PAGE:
I imagine many Americans will have taken a trip to the cinema in recent years to be wowed by the amazing developments that have occurred in the last decade alone in the audio and visual industry. One only need sit for a few extra minutes after a hot blockbuster film like Marvel's recent "Guardians of the Galaxy" to see just how much work goes into producing one of these high-caliber films by hundreds of talented audio and visual artists. Now, imagine that I told you that the administration is currently pursuing regulations that would severely restrict the ability of many of these artists to access the necessary training and skills to pursue a successful career in this highly competitive field. Sound outrageous? Unfortunately, it could become a reality before the end of the year.

The entire premise behind the Department of Education's "gainful employment" regulation is to single out and cut off federal student aid for allegedly "bad acting" programs that leave students with massive debt and little job prospects. Excellent in theory; less so when the unintended and potentially devastating consequences of the rule are considered.

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What the department and the administration have failed to consider in their campaign against the for-profit education industry is the collateral damage that would result from shutting down these so-called "bad acting" programs. As illustrated by the recent closures of Corinthian Colleges and Anthem Education, federal student aid acts as a lifeblood for these institutions; shutting off the flow of money would likely result in a system-wide collapse that leaves thousands of students reeling without a viable option to continue their education. The administration's tendency to try to pick winners and losers has proven to be nothing but detrimental thus far, so why should the public expect it to be any different when it comes to education?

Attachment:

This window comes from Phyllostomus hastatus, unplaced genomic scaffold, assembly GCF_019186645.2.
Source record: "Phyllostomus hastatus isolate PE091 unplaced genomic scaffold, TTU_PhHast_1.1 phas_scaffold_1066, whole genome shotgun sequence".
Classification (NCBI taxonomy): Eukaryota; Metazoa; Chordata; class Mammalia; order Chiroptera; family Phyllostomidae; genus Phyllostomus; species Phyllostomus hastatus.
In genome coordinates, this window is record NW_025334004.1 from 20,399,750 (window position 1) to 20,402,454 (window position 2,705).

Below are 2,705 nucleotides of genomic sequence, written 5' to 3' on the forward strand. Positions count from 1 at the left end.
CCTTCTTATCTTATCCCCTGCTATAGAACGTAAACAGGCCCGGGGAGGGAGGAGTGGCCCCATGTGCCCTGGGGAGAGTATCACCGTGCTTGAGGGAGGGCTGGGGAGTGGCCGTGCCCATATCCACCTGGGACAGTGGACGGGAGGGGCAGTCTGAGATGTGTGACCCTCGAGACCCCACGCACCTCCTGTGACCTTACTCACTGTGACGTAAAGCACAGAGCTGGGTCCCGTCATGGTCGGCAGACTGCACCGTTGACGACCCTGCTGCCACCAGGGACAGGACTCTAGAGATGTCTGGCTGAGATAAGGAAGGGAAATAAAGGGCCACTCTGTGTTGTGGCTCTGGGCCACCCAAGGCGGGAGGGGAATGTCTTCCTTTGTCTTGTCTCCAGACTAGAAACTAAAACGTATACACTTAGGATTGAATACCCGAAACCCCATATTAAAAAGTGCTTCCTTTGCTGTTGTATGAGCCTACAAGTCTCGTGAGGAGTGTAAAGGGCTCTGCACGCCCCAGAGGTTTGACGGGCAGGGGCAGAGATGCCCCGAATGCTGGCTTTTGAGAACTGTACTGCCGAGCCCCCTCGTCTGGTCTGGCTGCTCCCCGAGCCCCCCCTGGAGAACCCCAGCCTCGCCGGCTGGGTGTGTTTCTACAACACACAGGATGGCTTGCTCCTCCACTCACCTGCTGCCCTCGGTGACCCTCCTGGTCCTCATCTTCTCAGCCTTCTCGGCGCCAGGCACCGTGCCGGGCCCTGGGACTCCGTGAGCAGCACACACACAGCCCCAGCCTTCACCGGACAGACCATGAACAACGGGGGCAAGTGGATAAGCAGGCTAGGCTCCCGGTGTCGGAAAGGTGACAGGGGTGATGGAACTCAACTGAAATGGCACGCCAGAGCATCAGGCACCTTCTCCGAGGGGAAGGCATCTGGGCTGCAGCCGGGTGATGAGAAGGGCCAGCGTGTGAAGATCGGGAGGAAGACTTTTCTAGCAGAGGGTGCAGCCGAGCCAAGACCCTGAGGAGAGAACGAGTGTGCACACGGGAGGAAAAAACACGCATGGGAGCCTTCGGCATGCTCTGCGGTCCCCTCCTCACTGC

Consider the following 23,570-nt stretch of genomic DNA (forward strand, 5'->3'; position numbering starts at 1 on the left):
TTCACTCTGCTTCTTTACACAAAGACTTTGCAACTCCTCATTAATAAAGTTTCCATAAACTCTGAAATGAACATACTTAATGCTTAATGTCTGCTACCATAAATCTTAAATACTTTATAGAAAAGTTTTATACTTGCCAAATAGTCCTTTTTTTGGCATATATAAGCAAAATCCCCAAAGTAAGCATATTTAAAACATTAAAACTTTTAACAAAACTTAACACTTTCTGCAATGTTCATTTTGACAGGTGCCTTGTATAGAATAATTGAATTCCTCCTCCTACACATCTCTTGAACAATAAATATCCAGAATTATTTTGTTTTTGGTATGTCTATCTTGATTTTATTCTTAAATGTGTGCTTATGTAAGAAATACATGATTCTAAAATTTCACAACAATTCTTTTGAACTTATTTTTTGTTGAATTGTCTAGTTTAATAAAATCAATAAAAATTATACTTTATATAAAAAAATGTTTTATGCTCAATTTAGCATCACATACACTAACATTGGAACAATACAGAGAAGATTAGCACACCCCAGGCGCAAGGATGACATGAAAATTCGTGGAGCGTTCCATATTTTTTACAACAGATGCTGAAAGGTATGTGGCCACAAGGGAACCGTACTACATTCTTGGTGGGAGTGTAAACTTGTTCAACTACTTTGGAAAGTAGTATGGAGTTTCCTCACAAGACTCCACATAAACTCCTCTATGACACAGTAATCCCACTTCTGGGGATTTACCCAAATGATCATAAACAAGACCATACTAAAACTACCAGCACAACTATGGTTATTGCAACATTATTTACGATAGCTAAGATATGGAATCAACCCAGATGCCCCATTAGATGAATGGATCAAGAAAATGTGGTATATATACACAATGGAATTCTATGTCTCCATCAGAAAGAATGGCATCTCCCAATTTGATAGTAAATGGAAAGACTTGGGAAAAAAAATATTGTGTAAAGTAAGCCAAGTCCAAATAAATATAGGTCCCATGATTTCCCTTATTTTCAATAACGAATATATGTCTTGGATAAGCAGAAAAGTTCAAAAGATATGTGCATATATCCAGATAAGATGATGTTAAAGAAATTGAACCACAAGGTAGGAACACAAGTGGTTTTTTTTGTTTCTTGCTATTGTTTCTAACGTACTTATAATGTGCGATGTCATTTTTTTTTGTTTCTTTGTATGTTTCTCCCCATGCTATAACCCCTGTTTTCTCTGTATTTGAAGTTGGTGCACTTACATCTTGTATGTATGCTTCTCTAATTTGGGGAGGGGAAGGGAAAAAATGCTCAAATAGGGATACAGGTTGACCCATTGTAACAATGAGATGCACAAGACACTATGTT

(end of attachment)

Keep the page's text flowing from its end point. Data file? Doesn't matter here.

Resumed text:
The rule also fails to account for the types of jobs for which these programs prepare students. Important careers including nursing, culinary and audio/visual production require high-level skills training but may not pay huge salaries in the entry-level roles that the majority of students take. While reality television shows have given the American public a glamorized view of how much money a chef can make, most start out working long hours for lower pay before they can even think of opening their own restaurant. Celebrity chefs didn't gain their status overnight, so why is the administration penalizing students by shutting down their programs for failing to meet arbitrary metrics in the first three years post-graduation?

According to a recent study from the Parthenon Group, the rule's proposed metrics are effective at measuring the type of students enrolled in a program, but do little to measure the success of the program in preparing its students for gainful employment. As the same study astutely points out, a multitude of past studies, including many commissioned by the department, have proven that student characteristics have a large bearing on outcomes. As for-profit institutions serve predominantly minority students, the rule would, in effect, penalize for-profits for providing opportunities to these underserved and often overlooked students. Ultimately, the rules would single out programs that primarily serve minority students and important professions that have lower starting salaries, and would lead to the collapse of entire institutions with no clear plan for the students affected.

While the department's drive to promote affordable education is admirable, their all-too-frequent missteps have erected more barriers to the middle class than they have broken down. Its handling of Federal PLUS loans had catastrophic effects on many Historically Black Colleges and Universities (HBCUs) and the students they serve, and now reports show that the department is forcing senior citizens with defaulted student loans into poverty by withholding their Social Security benefits. A government audit conducted by the U.S. Government Accountability Office revealed that nearly 22,000 Americans age 65 and older had a large chunk of their Social Security benefits withheld last year in order to pay for outstanding student loans, placing them below the federal poverty thresholds. Many of these baby boomers have already had to forgo saving for their own retirement in order to help pay for their children's education, and now they are being placed in a perilous position by the department's inability to grasp the wider scope of its actions.

Reports like the one mentioned above illustrate the severity and seriousness of the growing student debt problem in this country. However, the administration and the department thus far have failed to provide a real solution. Regulations that discriminate against an entire sector and severely restrict opportunities are not the answer. Rather than penalizing an entire sector for a few bad actors, the department should take a broader look at the issue and work with Congress to overhaul the Higher Education Act.

Alford is the president and CEO of the National Black Chamber of Commerce.